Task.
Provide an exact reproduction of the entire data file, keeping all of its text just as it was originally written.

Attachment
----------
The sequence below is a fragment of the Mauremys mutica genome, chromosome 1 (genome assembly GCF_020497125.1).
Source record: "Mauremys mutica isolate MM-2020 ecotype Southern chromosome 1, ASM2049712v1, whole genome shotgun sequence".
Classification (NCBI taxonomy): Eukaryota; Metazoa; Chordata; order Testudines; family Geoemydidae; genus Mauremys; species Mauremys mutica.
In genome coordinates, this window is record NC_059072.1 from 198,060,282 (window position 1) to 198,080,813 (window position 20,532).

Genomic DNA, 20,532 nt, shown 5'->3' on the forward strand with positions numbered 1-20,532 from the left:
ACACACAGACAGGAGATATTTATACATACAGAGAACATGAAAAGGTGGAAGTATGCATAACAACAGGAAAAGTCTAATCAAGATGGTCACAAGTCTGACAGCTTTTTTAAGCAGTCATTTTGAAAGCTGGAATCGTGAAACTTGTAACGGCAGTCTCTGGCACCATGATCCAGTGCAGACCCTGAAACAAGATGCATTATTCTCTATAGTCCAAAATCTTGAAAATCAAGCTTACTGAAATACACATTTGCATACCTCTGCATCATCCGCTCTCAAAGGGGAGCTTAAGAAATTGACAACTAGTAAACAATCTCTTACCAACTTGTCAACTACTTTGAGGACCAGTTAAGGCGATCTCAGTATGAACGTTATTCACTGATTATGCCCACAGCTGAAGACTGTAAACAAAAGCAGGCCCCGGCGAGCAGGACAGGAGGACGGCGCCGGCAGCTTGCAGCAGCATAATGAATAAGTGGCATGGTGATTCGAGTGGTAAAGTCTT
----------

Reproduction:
The sequence below is a fragment of the Mauremys mutica genome, chromosome 1 (genome assembly GCF_020497125.1).
Source record: "Mauremys mutica isolate MM-2020 ecotype Southern chromosome 1, ASM2049712v1, whole genome shotgun sequence".
Classification (NCBI taxonomy): Eukaryota; Metazoa; Chordata; order Testudines; family Geoemydidae; genus Mauremys; species Mauremys mutica.
In genome coordinates, this window is record NC_059072.1 from 198,060,282 (window position 1) to 198,080,813 (window position 20,532).

Genomic DNA, 20,532 nt, shown 5'->3' on the forward strand with positions numbered 1-20,532 from the left:
ACACACAGACAGGAGATATTTATACATACAGAGAACATGAAAAGGTGGAAGTATGCATAACAACAGGAAAAGTCTAATCAAGATGGTCACAAGTCTGACAGCTTTTTTAAGCAGTCATTTTGAAAGCTGGAATCGTGAAACTTGTAACGGCAGTCTCTGGCACCATGATCCAGTGCAGACCCTGAAACAAGATGCATTATTCTCTATAGTCCAAAATCTTGAAAATCAAGCTTACTGAAATACACATTTGCATACCTCTGCATCATCCGCTCTCAAAGGGGAGCTTAAGAAATTGACAACTAGTAAACAATCTCTTACCAACTTGTCAACTACTTTGAGGACCAGTTAAGGCGATCTCAGTATGAACGTTATTCACTGATTATGCCCACAGCTGAAGACTGTAAACAAAAGCAGGCCCCGGCGAGCAGGACAGGAGGACGGCGCCGGCAGCTTGCAGCAGCATAATGAATAAGTGGCATGGTGATTCGAGTGGTAAAGTCTT